“The pristine nature of Lapland, Santa Claus and the magnificent Northern Lights are attracting more and more tourists. This is evident in the willingness of airlines to launch regular scheduled flights to Lapland. Scheduled flights are a good reflection of the demand potential and appeal of the area. For people living in Lapland, scheduled flights mean direct and fast connections to European destinations,” says Jonna Pietilä, Finavia’s VP Lapland airports.
According to preliminary data, the number of international Christmas flights is set to increase by about 10% this year compared to last year. The number of charter flights is higher, but in relative terms the biggest increase comes from new scheduled flights.
“Last year, the largest number of tourists came from the UK. Tourists also flew in from other European countries, such as the Netherlands, Germany and Italy. This year, there will be Christmas flights from places as far away as Turkey.”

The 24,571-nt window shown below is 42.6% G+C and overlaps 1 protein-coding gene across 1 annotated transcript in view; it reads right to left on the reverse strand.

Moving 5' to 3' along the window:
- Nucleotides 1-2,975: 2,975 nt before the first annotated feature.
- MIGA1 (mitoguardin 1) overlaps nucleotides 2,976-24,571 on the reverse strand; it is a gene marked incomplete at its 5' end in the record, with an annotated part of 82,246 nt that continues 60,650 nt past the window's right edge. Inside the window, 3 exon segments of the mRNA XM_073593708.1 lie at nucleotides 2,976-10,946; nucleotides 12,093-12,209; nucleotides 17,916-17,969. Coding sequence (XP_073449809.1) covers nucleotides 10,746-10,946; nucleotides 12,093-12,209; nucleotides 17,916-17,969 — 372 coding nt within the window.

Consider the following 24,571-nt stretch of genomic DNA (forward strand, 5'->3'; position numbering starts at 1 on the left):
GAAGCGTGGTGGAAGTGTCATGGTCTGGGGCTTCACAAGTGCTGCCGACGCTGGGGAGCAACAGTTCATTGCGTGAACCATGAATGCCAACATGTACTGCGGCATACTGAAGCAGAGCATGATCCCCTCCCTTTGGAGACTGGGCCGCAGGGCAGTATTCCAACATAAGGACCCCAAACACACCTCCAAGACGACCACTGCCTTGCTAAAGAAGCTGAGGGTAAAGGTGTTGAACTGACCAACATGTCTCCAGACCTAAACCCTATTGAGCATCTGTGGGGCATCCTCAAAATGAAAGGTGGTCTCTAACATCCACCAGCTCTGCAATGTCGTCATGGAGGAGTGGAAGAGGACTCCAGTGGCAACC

Pietilä says that the airports are looking forward to the Christmas season and tourists arriving in Lapland.
“Lapland’s airports are in good shape, and we have invested a lot in the functionality and comfort of our airports. Over the past ten years, Finavia’s investments in Lapland airports have risen to more than EUR 100 million.”
In addition to making large investments, Finavia works to improve the services of its airports and the smoothness of travel every year. New features for the upcoming Christmas season include the Ivalo Airport café, a third passenger boarding bridge at Rovaniemi Airport and improved facilities for passengers arriving at Kittilä Airport.
“The development of tourism in Lapland is the result of long-term work, in which Finavia plays a significant role. For several decades now, we have been developing the customer experience of our airports and investing in marketing Lapland and developing flight connections together with our partners. In March 2023, it will be 30 years since the first charter flight from France arrived at Kittilä Airport. Air Provence’s flight brought in Central European tourists to admire the winter in Lapland,” Jonna Pietilä says.